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The Growth of Hessle Road - 1853


Why 1853? Well, this was the year the first Ordnance Survey map of Hull was produced. As a result, it is possible to obtain a fairly comprehensive snapshot of Hessle Road and the surrounding area.

The most obvious development since the 1820s is the Hull and Selby Railway line which opened in 1840, running from Kingston Street, westwards, along the Humber bank. With the 1948 opening of Paragon Station, the present main line from the town was formed, joining the original line at Dairycoates Junction. By 1953, the line had played a major role in the development of Hessle Road and continued to do so for many years.

The extreme density of housing and industry in the area are clearly evidenced by the maps. Clearly marked, for example, are the Alfred Street Boiler Works at the junction with Edgar Street, the Myton Steam Mill on the south side of Myton Street and the huge English Street Foundry at the junction with Alfred Street.

To the west of Ropery Street, especially on the south side of the road, the accent is still very clearly a rural environment. Neptune Street stands out as it appears to be lined by some very large houses with opulent laid-out gardens. Two public houses, the Neptune and the Pilot Boy Tavern. Tadman Street and Jackson Street appear on the map but contain very few buildings. Just beyond Jackson Street stood the very substantial Field House in its own substantial grounds surrounded by trees. The Trade Directory identifies the occupiers as horse dealer J. Oxtoby. Field House, which survived until the 1870s, stood at what is now where South Boulevard and Goulton Street intersect.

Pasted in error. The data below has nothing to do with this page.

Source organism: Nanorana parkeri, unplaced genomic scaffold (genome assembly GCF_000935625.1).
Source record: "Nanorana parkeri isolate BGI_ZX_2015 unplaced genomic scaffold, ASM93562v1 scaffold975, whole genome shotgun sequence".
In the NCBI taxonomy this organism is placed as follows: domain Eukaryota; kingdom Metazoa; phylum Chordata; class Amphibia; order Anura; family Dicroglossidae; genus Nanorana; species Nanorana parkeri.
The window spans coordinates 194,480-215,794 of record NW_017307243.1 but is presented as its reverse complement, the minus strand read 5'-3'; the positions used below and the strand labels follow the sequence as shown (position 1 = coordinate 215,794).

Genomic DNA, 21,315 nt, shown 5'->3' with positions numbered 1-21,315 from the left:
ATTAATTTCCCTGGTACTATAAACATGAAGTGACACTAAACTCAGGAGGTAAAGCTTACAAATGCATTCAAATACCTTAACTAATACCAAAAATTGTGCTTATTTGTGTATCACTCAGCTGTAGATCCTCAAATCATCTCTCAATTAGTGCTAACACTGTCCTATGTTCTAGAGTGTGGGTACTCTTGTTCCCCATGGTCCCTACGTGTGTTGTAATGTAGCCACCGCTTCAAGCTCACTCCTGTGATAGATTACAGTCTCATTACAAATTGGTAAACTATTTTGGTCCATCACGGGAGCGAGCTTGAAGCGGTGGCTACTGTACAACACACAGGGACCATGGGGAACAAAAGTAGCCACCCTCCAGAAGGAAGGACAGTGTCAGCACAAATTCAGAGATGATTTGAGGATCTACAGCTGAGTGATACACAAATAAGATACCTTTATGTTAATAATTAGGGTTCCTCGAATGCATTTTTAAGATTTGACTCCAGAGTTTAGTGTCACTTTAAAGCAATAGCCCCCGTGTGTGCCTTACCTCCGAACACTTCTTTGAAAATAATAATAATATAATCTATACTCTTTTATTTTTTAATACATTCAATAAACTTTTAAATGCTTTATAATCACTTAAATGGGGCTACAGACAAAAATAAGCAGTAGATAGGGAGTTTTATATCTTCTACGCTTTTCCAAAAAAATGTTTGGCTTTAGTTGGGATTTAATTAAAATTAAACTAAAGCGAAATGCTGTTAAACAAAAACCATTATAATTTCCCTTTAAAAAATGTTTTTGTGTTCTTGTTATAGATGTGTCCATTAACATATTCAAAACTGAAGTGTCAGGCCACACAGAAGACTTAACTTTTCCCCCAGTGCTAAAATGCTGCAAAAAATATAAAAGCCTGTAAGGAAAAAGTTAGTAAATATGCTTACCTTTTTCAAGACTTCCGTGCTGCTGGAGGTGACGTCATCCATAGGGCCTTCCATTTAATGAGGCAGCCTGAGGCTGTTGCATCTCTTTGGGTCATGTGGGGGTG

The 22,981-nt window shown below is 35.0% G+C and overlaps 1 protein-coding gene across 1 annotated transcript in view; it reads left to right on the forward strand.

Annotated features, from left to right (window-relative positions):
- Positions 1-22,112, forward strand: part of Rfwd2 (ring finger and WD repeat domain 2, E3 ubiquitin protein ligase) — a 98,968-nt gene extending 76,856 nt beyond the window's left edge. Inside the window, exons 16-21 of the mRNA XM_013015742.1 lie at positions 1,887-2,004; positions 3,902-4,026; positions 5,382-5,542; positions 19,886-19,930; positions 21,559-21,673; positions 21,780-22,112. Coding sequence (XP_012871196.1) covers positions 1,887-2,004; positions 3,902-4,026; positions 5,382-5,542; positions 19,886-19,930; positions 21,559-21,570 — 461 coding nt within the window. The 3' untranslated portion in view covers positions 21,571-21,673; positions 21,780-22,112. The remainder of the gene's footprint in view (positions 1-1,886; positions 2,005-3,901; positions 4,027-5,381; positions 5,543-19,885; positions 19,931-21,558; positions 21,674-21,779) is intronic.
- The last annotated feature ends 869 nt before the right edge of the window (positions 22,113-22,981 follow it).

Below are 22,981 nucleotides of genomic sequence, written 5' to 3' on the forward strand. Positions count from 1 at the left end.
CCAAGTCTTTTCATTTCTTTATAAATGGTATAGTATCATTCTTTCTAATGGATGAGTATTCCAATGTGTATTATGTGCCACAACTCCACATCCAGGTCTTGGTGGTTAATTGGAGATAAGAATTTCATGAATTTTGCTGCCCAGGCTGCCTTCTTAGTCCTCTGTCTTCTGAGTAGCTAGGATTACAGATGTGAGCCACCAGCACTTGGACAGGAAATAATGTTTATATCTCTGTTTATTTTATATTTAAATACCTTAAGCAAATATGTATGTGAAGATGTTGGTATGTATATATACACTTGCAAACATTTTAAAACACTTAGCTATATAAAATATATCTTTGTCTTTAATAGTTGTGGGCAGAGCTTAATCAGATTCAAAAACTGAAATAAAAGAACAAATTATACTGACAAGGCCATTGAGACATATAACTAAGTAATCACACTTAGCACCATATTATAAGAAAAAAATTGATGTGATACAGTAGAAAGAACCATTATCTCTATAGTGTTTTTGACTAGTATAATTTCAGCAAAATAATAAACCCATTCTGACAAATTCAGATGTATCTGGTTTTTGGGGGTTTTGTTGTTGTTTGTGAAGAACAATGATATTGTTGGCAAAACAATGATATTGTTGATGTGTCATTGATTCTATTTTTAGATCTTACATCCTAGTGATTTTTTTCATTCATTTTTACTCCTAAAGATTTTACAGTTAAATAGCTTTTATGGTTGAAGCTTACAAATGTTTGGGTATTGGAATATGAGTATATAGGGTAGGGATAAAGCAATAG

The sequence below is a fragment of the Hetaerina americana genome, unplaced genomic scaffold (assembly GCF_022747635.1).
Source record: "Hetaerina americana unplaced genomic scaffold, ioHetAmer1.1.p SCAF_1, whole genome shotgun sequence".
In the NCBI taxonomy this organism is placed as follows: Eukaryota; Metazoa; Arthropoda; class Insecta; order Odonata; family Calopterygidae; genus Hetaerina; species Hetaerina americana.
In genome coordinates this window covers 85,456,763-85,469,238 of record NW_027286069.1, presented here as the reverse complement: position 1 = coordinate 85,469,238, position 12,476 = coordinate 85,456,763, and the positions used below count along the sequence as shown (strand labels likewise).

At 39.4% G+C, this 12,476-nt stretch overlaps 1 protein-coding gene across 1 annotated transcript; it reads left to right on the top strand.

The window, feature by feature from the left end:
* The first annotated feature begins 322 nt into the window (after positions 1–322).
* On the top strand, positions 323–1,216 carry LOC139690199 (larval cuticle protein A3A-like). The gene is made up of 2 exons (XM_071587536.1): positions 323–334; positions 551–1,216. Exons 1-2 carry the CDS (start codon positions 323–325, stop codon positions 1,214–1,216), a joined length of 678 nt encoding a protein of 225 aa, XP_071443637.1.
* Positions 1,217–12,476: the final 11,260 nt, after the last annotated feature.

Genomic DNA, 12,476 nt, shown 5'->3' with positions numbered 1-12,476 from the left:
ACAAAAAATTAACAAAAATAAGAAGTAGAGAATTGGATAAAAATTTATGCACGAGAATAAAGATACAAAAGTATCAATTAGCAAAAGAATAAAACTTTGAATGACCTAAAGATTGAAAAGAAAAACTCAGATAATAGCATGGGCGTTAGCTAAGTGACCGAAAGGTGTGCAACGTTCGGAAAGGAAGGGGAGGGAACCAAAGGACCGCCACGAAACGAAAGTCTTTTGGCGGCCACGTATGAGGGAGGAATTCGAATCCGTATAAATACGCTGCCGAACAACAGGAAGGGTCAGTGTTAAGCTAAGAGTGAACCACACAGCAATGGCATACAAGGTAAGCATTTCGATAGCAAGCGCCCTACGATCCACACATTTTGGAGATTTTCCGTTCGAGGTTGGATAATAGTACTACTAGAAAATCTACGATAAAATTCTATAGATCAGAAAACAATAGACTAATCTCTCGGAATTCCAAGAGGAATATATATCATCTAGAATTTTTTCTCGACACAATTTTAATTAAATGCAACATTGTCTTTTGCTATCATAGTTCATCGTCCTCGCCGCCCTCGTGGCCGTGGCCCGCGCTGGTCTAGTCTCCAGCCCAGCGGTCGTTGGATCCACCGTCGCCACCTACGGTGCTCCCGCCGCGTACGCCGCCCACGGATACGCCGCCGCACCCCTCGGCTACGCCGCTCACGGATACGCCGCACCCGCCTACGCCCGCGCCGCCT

Many important developments had taken place to the North of Hessle Road. The land that was Simpson and Hare's Gardens had been developed and many of the C20th streets had began to take shape. These included Villa Place, Staniforth Place and New Village (later to become Regent Street). Coutlman Street, to the west, had become a wealthy, elegant suburban thoroughfare.

The land from (approximately) Boulevard to the toll bar was mainly fields and the area between the toll bar and Dairycoates dotted with farm houses. Havelock Street and Albert Street (later Gillet Street) were laid out but no development had yet taken place. The well known Halfway House Inn is clearly marked on the map.

At this stage, only the area around the original pottery area had been substantially developed. Conditions were very cramped, unhygienic and very unsanitary. Clearly the reason why the 1849 cholera epidemic spread so rapidly in devastating the population of the area.

Hessle Road - 1856 O/S Map

Next Page - The 1870s Developments

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